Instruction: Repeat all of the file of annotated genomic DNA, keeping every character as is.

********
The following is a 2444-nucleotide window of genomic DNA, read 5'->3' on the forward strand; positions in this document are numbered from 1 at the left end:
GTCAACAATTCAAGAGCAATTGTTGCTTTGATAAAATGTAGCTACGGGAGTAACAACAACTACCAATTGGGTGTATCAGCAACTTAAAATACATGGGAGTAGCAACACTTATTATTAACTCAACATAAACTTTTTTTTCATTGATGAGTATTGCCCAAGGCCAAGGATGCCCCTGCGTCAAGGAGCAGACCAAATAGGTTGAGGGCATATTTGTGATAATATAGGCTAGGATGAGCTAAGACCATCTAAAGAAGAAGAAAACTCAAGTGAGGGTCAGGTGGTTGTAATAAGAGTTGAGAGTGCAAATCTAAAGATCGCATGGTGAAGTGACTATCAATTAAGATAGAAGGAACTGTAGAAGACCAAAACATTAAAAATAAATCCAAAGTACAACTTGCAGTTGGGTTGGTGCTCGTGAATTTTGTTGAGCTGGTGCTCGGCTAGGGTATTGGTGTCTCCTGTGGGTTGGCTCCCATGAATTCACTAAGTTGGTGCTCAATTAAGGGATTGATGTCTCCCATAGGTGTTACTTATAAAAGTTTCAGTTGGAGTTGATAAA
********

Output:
The following is a 2444-nucleotide window of genomic DNA, read 5'->3' on the forward strand; positions in this document are numbered from 1 at the left end:
GTCAACAATTCAAGAGCAATTGTTGCTTTGATAAAATGTAGCTACGGGAGTAACAACAACTACCAATTGGGTGTATCAGCAACTTAAAATACATGGGAGTAGCAACACTTATTATTAACTCAACATAAACTTTTTTTTCATTGATGAGTATTGCCCAAGGCCAAGGATGCCCCTGCGTCAAGGAGCAGACCAAATAGGTTGAGGGCATATTTGTGATAATATAGGCTAGGATGAGCTAAGACCATCTAAAGAAGAAGAAAACTCAAGTGAGGGTCAGGTGGTTGTAATAAGAGTTGAGAGTGCAAATCTAAAGATCGCATGGTGAAGTGACTATCAATTAAGATAGAAGGAACTGTAGAAGACCAAAACATTAAAAATAAATCCAAAGTACAACTTGCAGTTGGGTTGGTGCTCGTGAATTTTGTTGAGCTGGTGCTCGGCTAGGGTATTGGTGTCTCCTGTGGGTTGGCTCCCATGAATTCACTAAGTTGGTGCTCAATTAAGGGATTGATGTCTCCCATAGGTGTTACTTATAAAAGTTTCAGTTGGAGTTGATAAA